Lauren Miller Rogen: I will add though that I’ve heard many doctors say, ‘If you’ve seen one case of Alzheimer’s, you’ve seen one case of Alzheimer’s.’ Like Seth said, [humor] wasn’t really part of our journey, but it’s really a case by case basis. Things like improv and finding the lighter side can be helpful if you can do that.
We have a partnership with an organization called Laughter On Call. They specifically work with caregivers and people living with Alzheimer’s to include improvisation in their daily lives and ways to lighten situations if the person living with Alzheimer’s is able to do that.
Being Patient: What’s the mission of HFC?
Lauren Miller Rogen: We started in 2012 by doing a variety show. We work in comedy and it was the area we know so that’s what made sense to raise money and awareness for this disease. Then, we had an opportunity to really dig in and shape our mission and formed a full organization.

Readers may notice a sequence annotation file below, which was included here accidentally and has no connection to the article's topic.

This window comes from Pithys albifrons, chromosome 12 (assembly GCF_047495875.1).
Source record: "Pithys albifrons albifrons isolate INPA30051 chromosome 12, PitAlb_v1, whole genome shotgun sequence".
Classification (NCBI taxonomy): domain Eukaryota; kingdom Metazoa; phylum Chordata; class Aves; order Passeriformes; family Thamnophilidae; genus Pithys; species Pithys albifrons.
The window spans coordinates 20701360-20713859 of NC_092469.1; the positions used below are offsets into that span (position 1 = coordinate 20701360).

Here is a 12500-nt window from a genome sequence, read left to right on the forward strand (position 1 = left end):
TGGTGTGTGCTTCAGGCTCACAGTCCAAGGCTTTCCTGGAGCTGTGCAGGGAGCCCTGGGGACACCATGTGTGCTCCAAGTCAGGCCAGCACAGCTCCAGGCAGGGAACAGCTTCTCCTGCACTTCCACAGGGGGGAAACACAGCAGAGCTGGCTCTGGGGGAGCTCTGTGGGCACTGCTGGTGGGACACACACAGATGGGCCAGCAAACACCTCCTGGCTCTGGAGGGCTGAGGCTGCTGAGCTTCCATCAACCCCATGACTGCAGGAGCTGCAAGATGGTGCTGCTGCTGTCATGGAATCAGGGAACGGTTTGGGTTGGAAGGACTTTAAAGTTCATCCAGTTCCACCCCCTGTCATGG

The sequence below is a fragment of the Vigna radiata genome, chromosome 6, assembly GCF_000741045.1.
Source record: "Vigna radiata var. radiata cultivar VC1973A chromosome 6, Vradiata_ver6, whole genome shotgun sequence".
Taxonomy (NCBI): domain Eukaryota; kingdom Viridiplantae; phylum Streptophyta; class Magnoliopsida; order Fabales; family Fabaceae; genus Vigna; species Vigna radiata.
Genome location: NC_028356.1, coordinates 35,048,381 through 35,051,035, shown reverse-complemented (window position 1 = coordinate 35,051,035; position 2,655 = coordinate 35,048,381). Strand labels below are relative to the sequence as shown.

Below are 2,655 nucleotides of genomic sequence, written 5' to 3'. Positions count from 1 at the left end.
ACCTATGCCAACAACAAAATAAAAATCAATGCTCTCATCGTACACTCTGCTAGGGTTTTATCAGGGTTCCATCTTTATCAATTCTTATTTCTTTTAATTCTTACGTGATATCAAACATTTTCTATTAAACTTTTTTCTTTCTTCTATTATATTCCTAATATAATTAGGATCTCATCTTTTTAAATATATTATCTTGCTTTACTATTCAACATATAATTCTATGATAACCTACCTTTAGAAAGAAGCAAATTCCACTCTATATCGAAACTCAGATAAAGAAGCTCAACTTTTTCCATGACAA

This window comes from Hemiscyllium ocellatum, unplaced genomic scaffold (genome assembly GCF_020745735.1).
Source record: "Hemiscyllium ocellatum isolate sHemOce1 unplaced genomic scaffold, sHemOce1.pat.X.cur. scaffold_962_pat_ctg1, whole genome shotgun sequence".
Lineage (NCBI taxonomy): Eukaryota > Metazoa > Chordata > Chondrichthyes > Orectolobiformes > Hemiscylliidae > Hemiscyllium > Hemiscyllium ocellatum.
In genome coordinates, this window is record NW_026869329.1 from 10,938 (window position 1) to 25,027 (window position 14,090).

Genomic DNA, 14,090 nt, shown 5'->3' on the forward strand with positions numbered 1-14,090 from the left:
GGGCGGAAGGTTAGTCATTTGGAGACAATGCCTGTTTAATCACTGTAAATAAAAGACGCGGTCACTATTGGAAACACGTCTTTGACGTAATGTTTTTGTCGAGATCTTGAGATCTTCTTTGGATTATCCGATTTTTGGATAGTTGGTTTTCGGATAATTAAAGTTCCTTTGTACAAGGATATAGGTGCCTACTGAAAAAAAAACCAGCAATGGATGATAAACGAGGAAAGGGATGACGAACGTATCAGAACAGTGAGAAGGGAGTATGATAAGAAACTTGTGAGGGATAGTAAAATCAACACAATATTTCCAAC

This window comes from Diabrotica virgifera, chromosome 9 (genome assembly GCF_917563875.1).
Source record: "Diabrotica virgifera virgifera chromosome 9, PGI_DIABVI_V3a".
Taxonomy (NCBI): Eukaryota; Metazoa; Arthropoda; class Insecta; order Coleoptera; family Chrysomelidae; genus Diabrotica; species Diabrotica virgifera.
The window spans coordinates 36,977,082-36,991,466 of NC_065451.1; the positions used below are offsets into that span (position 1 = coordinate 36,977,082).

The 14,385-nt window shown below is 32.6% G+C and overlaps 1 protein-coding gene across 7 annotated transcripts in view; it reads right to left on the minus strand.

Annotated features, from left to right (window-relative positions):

Our mission has really been focused on brain health but also on caregivers. We saw firsthand the toll that caregiving took on my dad and us and my brother. We’ve gotten to know so many families along the way. Being a caregiver is such an extreme burden to carry. We’ve partnered with Home Instead Senior Care and we provide at-home care for people who otherwise wouldn’t be able to afford it, but have chosen to keep their loved ones at home. We provide virtual support groups even before the pandemic because getting support through a computer can be easier than driving to a group.